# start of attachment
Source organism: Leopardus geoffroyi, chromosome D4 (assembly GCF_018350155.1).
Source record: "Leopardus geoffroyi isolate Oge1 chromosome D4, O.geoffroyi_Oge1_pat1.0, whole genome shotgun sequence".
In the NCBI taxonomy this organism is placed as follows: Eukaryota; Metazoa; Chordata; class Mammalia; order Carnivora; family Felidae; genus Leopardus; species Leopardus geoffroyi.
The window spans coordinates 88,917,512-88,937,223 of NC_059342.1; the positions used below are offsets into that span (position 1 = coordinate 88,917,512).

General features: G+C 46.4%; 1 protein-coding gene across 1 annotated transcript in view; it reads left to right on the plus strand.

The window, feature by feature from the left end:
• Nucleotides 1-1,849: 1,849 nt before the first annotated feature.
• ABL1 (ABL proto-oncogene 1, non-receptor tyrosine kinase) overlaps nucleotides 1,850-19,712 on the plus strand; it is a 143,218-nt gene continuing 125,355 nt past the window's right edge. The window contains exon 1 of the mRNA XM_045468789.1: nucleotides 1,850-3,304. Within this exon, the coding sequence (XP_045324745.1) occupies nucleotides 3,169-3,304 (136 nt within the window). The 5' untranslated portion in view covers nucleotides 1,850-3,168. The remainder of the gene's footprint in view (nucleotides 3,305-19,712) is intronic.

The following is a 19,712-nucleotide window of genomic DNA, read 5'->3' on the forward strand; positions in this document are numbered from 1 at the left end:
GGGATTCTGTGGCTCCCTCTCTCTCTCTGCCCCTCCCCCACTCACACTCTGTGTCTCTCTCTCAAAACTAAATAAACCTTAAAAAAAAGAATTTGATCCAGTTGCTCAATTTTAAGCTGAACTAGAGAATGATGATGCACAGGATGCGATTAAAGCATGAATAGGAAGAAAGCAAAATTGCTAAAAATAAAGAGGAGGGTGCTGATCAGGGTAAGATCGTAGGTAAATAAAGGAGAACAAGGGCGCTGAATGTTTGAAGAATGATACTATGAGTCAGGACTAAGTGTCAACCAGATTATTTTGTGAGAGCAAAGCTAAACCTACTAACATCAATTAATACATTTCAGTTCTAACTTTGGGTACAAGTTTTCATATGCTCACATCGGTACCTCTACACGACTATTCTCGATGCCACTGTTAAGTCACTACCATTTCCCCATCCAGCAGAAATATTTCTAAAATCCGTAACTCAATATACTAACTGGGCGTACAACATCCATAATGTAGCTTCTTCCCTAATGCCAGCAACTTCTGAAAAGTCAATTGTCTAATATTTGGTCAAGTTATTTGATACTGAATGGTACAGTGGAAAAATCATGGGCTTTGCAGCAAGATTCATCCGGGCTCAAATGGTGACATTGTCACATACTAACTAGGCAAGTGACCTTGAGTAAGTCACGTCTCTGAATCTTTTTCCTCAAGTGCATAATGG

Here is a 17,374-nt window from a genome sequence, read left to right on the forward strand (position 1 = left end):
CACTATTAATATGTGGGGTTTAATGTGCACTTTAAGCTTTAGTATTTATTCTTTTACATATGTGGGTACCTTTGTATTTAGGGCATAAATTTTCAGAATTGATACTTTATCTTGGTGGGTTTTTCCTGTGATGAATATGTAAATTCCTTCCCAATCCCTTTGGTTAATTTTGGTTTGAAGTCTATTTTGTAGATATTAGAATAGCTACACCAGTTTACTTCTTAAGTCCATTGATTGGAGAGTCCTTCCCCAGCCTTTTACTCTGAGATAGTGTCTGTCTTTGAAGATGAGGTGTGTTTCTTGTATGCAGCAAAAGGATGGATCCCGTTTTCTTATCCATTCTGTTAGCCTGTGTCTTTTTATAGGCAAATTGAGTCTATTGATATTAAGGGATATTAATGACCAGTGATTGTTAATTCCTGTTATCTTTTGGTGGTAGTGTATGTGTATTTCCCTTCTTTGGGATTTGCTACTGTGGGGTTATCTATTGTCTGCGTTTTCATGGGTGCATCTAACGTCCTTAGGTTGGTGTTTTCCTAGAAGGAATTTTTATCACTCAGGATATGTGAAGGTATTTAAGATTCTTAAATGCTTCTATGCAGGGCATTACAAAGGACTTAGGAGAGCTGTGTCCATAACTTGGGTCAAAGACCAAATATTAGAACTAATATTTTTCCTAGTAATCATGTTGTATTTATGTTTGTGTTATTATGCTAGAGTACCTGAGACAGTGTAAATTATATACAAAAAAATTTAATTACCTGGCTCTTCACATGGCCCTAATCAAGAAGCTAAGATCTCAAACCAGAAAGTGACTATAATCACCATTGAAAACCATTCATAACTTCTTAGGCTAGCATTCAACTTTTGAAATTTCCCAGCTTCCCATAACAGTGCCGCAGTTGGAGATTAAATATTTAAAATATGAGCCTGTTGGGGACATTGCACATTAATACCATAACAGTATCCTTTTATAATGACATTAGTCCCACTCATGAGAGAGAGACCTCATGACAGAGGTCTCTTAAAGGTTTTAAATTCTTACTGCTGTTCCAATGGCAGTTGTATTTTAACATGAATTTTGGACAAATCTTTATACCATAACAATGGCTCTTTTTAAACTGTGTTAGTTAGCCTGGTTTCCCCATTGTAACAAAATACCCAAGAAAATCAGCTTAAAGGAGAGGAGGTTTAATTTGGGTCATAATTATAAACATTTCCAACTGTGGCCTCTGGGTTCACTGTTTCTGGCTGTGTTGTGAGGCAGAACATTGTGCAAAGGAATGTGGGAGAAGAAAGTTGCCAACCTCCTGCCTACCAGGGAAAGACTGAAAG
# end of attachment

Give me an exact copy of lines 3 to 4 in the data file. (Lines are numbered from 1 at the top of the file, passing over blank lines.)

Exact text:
In the NCBI taxonomy this organism is placed as follows: Eukaryota; Metazoa; Chordata; class Mammalia; order Carnivora; family Felidae; genus Leopardus; species Leopardus geoffroyi.
The window spans coordinates 88,917,512-88,937,223 of NC_059342.1; the positions used below are offsets into that span (position 1 = coordinate 88,917,512).